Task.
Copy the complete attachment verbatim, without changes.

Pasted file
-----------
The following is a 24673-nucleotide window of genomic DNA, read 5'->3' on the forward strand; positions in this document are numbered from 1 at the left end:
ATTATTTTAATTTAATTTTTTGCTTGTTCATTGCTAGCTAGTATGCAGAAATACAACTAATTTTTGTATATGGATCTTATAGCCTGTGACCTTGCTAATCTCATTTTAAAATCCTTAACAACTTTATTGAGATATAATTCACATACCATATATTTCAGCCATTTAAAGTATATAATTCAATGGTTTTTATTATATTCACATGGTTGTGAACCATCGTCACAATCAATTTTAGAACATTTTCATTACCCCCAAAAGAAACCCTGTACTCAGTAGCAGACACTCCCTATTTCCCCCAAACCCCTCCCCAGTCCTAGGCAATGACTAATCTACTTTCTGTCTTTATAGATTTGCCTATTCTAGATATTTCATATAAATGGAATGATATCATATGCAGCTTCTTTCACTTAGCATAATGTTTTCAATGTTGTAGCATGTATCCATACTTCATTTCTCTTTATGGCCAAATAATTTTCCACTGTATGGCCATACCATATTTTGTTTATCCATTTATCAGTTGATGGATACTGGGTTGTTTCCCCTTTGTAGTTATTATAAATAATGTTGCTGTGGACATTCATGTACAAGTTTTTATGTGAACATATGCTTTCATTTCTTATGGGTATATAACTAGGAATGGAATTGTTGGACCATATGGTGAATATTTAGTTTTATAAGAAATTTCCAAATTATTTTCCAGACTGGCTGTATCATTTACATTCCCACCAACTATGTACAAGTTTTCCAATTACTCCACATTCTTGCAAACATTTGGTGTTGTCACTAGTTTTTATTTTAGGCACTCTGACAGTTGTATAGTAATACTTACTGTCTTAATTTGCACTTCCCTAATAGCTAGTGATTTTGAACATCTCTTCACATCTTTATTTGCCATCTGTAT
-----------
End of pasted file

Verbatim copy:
The following is a 24673-nucleotide window of genomic DNA, read 5'->3' on the forward strand; positions in this document are numbered from 1 at the left end:
ATTATTTTAATTTAATTTTTTGCTTGTTCATTGCTAGCTAGTATGCAGAAATACAACTAATTTTTGTATATGGATCTTATAGCCTGTGACCTTGCTAATCTCATTTTAAAATCCTTAACAACTTTATTGAGATATAATTCACATACCATATATTTCAGCCATTTAAAGTATATAATTCAATGGTTTTTATTATATTCACATGGTTGTGAACCATCGTCACAATCAATTTTAGAACATTTTCATTACCCCCAAAAGAAACCCTGTACTCAGTAGCAGACACTCCCTATTTCCCCCAAACCCCTCCCCAGTCCTAGGCAATGACTAATCTACTTTCTGTCTTTATAGATTTGCCTATTCTAGATATTTCATATAAATGGAATGATATCATATGCAGCTTCTTTCACTTAGCATAATGTTTTCAATGTTGTAGCATGTATCCATACTTCATTTCTCTTTATGGCCAAATAATTTTCCACTGTATGGCCATACCATATTTTGTTTATCCATTTATCAGTTGATGGATACTGGGTTGTTTCCCCTTTGTAGTTATTATAAATAATGTTGCTGTGGACATTCATGTACAAGTTTTTATGTGAACATATGCTTTCATTTCTTATGGGTATATAACTAGGAATGGAATTGTTGGACCATATGGTGAATATTTAGTTTTATAAGAAATTTCCAAATTATTTTCCAGACTGGCTGTATCATTTACATTCCCACCAACTATGTACAAGTTTTCCAATTACTCCACATTCTTGCAAACATTTGGTGTTGTCACTAGTTTTTATTTTAGGCACTCTGACAGTTGTATAGTAATACTTACTGTCTTAATTTGCACTTCCCTAATAGCTAGTGATTTTGAACATCTCTTCACATCTTTATTTGCCATCTGTAT